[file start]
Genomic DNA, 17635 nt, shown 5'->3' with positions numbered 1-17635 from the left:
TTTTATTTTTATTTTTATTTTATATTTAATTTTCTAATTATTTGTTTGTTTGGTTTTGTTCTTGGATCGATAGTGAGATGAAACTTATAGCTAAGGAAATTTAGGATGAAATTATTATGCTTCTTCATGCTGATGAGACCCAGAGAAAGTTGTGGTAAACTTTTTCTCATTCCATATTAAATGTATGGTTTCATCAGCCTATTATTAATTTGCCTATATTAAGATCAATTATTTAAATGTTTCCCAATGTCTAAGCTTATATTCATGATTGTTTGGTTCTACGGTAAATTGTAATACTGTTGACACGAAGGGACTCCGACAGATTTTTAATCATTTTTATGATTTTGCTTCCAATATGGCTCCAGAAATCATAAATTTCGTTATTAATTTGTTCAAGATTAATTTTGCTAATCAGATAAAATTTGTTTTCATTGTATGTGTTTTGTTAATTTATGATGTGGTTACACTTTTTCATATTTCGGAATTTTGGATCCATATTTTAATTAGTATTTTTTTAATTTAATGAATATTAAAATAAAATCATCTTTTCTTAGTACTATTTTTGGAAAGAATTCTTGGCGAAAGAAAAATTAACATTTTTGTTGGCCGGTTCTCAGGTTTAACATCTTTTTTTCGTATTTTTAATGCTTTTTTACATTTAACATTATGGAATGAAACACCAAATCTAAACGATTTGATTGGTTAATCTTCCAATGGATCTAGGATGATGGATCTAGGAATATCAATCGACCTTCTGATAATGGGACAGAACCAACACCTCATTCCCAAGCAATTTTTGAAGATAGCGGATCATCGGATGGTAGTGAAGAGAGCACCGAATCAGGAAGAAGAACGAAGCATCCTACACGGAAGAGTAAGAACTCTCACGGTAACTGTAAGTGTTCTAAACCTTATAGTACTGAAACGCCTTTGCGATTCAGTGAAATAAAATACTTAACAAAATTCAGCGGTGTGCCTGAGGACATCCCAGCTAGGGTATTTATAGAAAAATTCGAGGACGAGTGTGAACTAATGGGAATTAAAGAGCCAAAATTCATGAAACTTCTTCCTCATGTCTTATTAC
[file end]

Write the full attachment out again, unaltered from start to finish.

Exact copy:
Genomic DNA, 17635 nt, shown 5'->3' with positions numbered 1-17635 from the left:
TTTTATTTTTATTTTTATTTTATATTTAATTTTCTAATTATTTGTTTGTTTGGTTTTGTTCTTGGATCGATAGTGAGATGAAACTTATAGCTAAGGAAATTTAGGATGAAATTATTATGCTTCTTCATGCTGATGAGACCCAGAGAAAGTTGTGGTAAACTTTTTCTCATTCCATATTAAATGTATGGTTTCATCAGCCTATTATTAATTTGCCTATATTAAGATCAATTATTTAAATGTTTCCCAATGTCTAAGCTTATATTCATGATTGTTTGGTTCTACGGTAAATTGTAATACTGTTGACACGAAGGGACTCCGACAGATTTTTAATCATTTTTATGATTTTGCTTCCAATATGGCTCCAGAAATCATAAATTTCGTTATTAATTTGTTCAAGATTAATTTTGCTAATCAGATAAAATTTGTTTTCATTGTATGTGTTTTGTTAATTTATGATGTGGTTACACTTTTTCATATTTCGGAATTTTGGATCCATATTTTAATTAGTATTTTTTTAATTTAATGAATATTAAAATAAAATCATCTTTTCTTAGTACTATTTTTGGAAAGAATTCTTGGCGAAAGAAAAATTAACATTTTTGTTGGCCGGTTCTCAGGTTTAACATCTTTTTTTCGTATTTTTAATGCTTTTTTACATTTAACATTATGGAATGAAACACCAAATCTAAACGATTTGATTGGTTAATCTTCCAATGGATCTAGGATGATGGATCTAGGAATATCAATCGACCTTCTGATAATGGGACAGAACCAACACCTCATTCCCAAGCAATTTTTGAAGATAGCGGATCATCGGATGGTAGTGAAGAGAGCACCGAATCAGGAAGAAGAACGAAGCATCCTACACGGAAGAGTAAGAACTCTCACGGTAACTGTAAGTGTTCTAAACCTTATAGTACTGAAACGCCTTTGCGATTCAGTGAAATAAAATACTTAACAAAATTCAGCGGTGTGCCTGAGGACATCCCAGCTAGGGTATTTATAGAAAAATTCGAGGACGAGTGTGAACTAATGGGAATTAAAGAGCCAAAATTCATGAAACTTCTTCCTCATGTCTTATTAC